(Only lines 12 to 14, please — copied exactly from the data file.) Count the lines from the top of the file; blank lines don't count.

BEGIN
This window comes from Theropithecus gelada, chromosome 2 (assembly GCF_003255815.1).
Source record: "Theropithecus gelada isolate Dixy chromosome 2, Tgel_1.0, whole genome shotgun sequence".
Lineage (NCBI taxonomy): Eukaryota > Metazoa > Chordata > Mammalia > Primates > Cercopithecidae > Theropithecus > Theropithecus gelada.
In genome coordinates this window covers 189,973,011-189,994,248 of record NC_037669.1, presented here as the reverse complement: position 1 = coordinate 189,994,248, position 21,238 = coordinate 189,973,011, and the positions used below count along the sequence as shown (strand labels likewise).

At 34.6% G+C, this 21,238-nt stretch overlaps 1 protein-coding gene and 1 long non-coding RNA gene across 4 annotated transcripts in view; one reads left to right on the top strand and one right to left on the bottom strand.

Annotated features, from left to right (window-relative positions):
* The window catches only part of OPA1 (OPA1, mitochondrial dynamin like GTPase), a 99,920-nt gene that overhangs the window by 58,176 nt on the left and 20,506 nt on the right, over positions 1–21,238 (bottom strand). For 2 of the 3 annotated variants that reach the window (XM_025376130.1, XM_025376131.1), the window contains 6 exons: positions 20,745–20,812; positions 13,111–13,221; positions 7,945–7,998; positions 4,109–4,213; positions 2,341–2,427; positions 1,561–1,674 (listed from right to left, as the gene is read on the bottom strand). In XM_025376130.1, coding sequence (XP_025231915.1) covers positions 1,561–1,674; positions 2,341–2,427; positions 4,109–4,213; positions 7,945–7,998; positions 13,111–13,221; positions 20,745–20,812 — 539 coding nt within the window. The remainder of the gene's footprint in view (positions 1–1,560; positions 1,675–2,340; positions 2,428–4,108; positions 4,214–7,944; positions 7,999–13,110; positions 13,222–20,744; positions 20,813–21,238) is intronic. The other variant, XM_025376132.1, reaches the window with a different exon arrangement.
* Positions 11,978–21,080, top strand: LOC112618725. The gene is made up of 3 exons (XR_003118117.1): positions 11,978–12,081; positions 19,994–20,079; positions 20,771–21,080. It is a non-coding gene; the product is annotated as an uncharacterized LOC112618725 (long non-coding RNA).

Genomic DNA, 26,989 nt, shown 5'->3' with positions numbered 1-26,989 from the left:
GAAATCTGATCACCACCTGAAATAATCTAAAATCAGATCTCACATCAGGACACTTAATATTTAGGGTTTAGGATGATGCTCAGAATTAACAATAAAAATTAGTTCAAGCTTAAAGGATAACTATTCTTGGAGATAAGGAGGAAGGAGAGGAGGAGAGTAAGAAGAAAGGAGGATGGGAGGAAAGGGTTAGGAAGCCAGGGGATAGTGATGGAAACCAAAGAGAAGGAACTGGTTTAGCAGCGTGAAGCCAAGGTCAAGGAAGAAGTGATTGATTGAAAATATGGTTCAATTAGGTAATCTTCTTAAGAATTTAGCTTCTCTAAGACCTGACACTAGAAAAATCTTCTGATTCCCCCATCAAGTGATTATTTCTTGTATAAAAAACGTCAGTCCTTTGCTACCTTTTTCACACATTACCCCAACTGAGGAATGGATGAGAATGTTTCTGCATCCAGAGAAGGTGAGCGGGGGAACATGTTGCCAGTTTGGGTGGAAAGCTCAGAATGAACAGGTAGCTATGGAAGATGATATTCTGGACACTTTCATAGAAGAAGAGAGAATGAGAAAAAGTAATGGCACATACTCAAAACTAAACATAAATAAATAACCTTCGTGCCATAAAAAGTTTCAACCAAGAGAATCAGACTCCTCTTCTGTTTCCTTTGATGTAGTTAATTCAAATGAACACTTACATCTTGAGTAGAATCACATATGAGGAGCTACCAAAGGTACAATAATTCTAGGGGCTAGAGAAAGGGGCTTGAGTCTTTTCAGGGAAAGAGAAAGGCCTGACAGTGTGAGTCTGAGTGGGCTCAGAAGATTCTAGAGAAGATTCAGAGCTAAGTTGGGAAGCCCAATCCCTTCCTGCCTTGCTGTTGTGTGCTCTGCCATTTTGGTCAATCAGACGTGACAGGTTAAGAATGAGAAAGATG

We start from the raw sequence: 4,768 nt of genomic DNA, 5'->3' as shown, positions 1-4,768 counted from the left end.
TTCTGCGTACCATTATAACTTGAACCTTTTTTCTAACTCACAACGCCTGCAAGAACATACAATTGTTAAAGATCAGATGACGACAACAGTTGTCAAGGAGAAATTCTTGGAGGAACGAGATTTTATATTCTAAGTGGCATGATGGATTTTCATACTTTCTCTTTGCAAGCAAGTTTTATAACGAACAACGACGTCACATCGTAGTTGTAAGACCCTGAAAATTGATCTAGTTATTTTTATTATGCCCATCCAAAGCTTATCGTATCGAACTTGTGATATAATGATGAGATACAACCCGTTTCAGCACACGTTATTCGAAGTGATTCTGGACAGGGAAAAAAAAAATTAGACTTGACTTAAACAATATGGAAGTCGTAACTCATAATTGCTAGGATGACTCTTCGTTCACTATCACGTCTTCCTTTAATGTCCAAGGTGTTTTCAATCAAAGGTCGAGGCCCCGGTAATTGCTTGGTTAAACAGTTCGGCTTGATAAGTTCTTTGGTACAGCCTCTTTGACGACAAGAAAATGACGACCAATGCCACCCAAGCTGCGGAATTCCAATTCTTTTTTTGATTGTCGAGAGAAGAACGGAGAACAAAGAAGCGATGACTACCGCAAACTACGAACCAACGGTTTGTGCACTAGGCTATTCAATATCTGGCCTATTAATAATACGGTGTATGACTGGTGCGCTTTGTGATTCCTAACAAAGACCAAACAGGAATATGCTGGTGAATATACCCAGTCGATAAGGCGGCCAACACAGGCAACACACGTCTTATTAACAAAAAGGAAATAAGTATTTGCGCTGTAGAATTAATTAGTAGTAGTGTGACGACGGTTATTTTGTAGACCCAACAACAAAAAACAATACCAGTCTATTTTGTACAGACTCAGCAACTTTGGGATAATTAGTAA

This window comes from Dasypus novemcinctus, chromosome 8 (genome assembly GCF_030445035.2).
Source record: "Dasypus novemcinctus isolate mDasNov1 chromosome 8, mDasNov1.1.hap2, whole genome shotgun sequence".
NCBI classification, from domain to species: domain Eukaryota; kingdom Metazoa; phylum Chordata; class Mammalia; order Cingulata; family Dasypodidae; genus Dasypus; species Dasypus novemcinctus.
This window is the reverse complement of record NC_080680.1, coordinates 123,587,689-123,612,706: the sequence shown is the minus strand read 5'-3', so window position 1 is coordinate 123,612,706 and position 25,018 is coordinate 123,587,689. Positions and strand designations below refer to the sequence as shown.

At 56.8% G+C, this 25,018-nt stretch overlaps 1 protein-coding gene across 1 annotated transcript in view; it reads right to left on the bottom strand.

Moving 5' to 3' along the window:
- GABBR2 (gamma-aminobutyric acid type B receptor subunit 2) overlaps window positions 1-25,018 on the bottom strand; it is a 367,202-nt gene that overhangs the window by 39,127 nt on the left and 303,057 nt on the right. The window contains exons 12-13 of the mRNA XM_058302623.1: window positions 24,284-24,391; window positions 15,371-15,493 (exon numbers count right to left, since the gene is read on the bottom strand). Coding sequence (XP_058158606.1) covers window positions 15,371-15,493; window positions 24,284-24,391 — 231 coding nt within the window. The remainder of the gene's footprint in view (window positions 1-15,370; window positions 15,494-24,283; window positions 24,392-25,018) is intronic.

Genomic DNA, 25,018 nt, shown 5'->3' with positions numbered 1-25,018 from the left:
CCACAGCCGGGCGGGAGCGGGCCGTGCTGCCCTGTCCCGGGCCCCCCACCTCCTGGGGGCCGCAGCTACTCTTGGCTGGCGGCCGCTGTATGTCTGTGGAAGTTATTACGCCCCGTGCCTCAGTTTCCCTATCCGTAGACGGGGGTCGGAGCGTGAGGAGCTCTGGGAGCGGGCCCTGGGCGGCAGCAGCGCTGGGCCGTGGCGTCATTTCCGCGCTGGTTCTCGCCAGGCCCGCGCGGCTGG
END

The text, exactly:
TTCTGCGTACCATTATAACTTGAACCTTTTTTCTAACTCACAACGCCTGCAAGAACATACAATTGTTAAAGATCAGATGACGACAACAGTTGTCAAGGAGAAATTCTTGGAGGAACGAGATTTTATATTCTAAGTGGCATGATGGATTTTCATACTTTCTCTTTGCAAGCAAGTTTTATAACGAACAACGACGTCACATCGTAGTTGTAAGACCCTGAAAATTGATCTAGTTATTTTTATTATGCCCATCCAAAGCTTATCGTATCGAACTTGTGATATAATGATGAGATACAACCCGTTTCAGCACACGTTATTCGAAGTGATTCTGGACAGGGAAAAAAAAAATTAGACTTGACTTAAACAATATGGAAGTCGTAACTCATAATTGCTAGGATGACTCTTCGTTCACTATCACGTCTTCCTTTAATGTCCAAGGTGTTTTCAATCAAAGGTCGAGGCCCCGGTAATTGCTTGGTTAAACAGTTCGGCTTGATAAGTTCTTTGGTACAGCCTCTTTGACGACAAGAAAATGACGACCAATGCCACCCAAGCTGCGGAATTCCAATTCTTTTTTTGATTGTCGAGAGAAGAACGGAGAACAAAGAAGCGATGACTACCGCAAACTACGAACCAACGGTTTGTGCACTAGGCTATTCAATATCTGGCCTATTAATAATACGGTGTATGACTGGTGCGCTTTGTGATTCCTAACAAAGACCAAACAGGAATATGCTGGTGAATATACCCAGTCGATAAGGCGGCCAACACAGGCAACACACGTCTTATTAACAAAAAGGAAATAAGTATTTGCGCTGTAGAATTAATTAGTAGTAGTGTGACGACGGTTATTTTGTAGACCCAACAACAAAAAACAATACCAGTCTATTTTGTACAGACTCAGCAACTTTGGGATAATTAGTAA

This window comes from Dasypus novemcinctus, chromosome 8 (genome assembly GCF_030445035.2).
Source record: "Dasypus novemcinctus isolate mDasNov1 chromosome 8, mDasNov1.1.hap2, whole genome shotgun sequence".